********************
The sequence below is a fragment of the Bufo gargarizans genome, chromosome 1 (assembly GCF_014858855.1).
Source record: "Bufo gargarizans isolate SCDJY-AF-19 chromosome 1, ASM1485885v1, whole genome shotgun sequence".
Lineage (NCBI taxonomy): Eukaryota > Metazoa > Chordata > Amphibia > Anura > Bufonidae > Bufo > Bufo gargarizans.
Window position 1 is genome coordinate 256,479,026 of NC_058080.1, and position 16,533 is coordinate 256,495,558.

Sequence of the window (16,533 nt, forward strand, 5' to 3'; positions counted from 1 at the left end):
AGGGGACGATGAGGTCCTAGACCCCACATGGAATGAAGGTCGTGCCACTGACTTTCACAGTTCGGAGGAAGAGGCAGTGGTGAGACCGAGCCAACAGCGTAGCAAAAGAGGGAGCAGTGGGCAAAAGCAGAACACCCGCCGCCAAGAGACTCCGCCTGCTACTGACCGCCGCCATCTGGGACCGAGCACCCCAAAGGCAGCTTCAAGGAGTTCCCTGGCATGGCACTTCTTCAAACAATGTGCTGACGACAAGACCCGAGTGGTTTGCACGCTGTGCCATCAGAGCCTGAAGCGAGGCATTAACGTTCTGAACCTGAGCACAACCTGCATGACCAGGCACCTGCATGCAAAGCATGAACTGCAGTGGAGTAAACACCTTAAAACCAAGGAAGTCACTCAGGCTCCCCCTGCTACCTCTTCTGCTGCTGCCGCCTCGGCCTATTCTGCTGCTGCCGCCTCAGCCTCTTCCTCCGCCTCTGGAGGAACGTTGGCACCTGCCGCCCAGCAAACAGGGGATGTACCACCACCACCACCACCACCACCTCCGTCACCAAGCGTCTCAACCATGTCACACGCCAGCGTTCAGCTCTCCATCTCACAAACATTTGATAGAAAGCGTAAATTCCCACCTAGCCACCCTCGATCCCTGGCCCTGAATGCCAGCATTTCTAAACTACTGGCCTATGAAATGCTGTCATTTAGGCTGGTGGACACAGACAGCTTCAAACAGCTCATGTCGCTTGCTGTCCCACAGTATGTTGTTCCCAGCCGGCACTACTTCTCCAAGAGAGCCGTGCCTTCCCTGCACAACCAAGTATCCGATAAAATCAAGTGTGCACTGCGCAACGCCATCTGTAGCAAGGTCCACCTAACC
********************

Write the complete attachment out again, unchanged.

The sequence below is a fragment of the Bufo gargarizans genome, chromosome 1 (assembly GCF_014858855.1).
Source record: "Bufo gargarizans isolate SCDJY-AF-19 chromosome 1, ASM1485885v1, whole genome shotgun sequence".
Lineage (NCBI taxonomy): Eukaryota > Metazoa > Chordata > Amphibia > Anura > Bufonidae > Bufo > Bufo gargarizans.
Window position 1 is genome coordinate 256,479,026 of NC_058080.1, and position 16,533 is coordinate 256,495,558.

Sequence of the window (16,533 nt, forward strand, 5' to 3'; positions counted from 1 at the left end):
AGGGGACGATGAGGTCCTAGACCCCACATGGAATGAAGGTCGTGCCACTGACTTTCACAGTTCGGAGGAAGAGGCAGTGGTGAGACCGAGCCAACAGCGTAGCAAAAGAGGGAGCAGTGGGCAAAAGCAGAACACCCGCCGCCAAGAGACTCCGCCTGCTACTGACCGCCGCCATCTGGGACCGAGCACCCCAAAGGCAGCTTCAAGGAGTTCCCTGGCATGGCACTTCTTCAAACAATGTGCTGACGACAAGACCCGAGTGGTTTGCACGCTGTGCCATCAGAGCCTGAAGCGAGGCATTAACGTTCTGAACCTGAGCACAACCTGCATGACCAGGCACCTGCATGCAAAGCATGAACTGCAGTGGAGTAAACACCTTAAAACCAAGGAAGTCACTCAGGCTCCCCCTGCTACCTCTTCTGCTGCTGCCGCCTCGGCCTATTCTGCTGCTGCCGCCTCAGCCTCTTCCTCCGCCTCTGGAGGAACGTTGGCACCTGCCGCCCAGCAAACAGGGGATGTACCACCACCACCACCACCACCACCTCCGTCACCAAGCGTCTCAACCATGTCACACGCCAGCGTTCAGCTCTCCATCTCACAAACATTTGATAGAAAGCGTAAATTCCCACCTAGCCACCCTCGATCCCTGGCCCTGAATGCCAGCATTTCTAAACTACTGGCCTATGAAATGCTGTCATTTAGGCTGGTGGACACAGACAGCTTCAAACAGCTCATGTCGCTTGCTGTCCCACAGTATGTTGTTCCCAGCCGGCACTACTTCTCCAAGAGAGCCGTGCCTTCCCTGCACAACCAAGTATCCGATAAAATCAAGTGTGCACTGCGCAACGCCATCTGTAGCAAGGTCCACCTAACC